Michaels damages case dismissed

July 29, 2014 – An Illinois district court dismissed the class action suit against Michaels Stores Inc. seeking damages from the chain’s data security breach earlier this year, on the grounds that “actual economic damage” had not been proven.

According to BankInfoSecurity, U.S. District Judge Elaine Bucklo said the six plaintiffs had not proven their alleged monetary losses related to the breach. The breach potentially affected as many as 3 million payment cards between May 2013 and February 2014.

BankInfoSecurity noted that “class action lawsuits filed by consumers in the wake of card breaches are increasingly dismissed by U.S. courts.”

In related news, Experian, the credit bureau recommended by Target to its customers after its massive data security breach last year, has had data security problems of its own, according to CNN.

After 110 million customers were affected by the Target breach, the company referred them to Experian for “identity theft protection,” offering to pay for a year of Experian’s services for the affected customers. However, CNNMoney noted last week that Experian had its own data breach before the Target incident:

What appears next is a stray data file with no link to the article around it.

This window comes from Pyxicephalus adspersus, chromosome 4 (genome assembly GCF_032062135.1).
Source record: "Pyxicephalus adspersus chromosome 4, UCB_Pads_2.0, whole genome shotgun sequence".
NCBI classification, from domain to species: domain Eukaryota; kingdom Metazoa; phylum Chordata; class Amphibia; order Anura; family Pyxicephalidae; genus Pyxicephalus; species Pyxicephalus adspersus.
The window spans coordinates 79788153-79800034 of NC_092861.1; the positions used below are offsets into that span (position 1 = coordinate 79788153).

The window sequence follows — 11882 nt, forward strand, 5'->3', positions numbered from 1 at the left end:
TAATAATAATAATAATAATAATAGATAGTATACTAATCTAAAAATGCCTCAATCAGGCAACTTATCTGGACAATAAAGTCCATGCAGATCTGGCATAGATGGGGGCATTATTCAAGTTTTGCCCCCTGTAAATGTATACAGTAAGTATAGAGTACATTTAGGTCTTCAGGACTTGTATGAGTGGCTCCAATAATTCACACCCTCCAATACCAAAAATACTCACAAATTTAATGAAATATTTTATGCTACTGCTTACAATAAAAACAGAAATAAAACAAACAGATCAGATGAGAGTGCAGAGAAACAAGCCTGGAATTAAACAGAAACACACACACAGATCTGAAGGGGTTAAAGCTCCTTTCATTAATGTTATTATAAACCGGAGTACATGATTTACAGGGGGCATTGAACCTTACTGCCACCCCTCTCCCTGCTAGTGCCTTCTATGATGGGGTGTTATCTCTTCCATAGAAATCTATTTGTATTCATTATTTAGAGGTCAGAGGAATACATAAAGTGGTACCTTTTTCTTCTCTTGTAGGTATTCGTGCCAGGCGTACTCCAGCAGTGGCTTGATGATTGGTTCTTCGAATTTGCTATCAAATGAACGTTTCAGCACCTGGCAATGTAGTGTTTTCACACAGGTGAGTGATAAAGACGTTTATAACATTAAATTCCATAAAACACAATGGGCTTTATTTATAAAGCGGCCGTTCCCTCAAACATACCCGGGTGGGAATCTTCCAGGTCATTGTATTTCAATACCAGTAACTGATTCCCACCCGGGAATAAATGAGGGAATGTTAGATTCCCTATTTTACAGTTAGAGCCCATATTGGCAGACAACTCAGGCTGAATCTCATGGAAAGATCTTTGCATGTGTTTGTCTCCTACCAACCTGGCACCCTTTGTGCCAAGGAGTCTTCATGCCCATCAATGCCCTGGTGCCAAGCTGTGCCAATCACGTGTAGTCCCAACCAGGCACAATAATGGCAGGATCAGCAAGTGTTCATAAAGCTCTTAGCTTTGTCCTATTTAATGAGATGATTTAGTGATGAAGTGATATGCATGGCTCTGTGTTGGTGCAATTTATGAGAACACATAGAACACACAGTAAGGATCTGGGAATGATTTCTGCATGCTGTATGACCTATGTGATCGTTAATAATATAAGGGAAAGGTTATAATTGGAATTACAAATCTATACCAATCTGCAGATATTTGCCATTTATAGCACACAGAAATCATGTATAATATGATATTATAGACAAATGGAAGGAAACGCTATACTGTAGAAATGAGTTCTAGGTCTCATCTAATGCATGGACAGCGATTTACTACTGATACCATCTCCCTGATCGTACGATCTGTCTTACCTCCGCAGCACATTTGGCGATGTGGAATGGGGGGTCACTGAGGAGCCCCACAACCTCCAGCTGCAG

“Experian unknowingly sold the personal data of millions of Americans – including Social Security numbers – to a fraudster in Vietnam. That guy then sold the personal information to identity thieves around the globe. It wasn’t until U.S. Secret Service agents alerted Experian that the company stopped.”

CNN says Experian has refused to say how many customers were affected, more than a year after the breach.

NAFCU was the first financial trade association to call for a national standard for retailers after the Target breach, and continues to work with Congress to pass such legislation, which would include mandated disclosure of data breaches in a timely manner.

 

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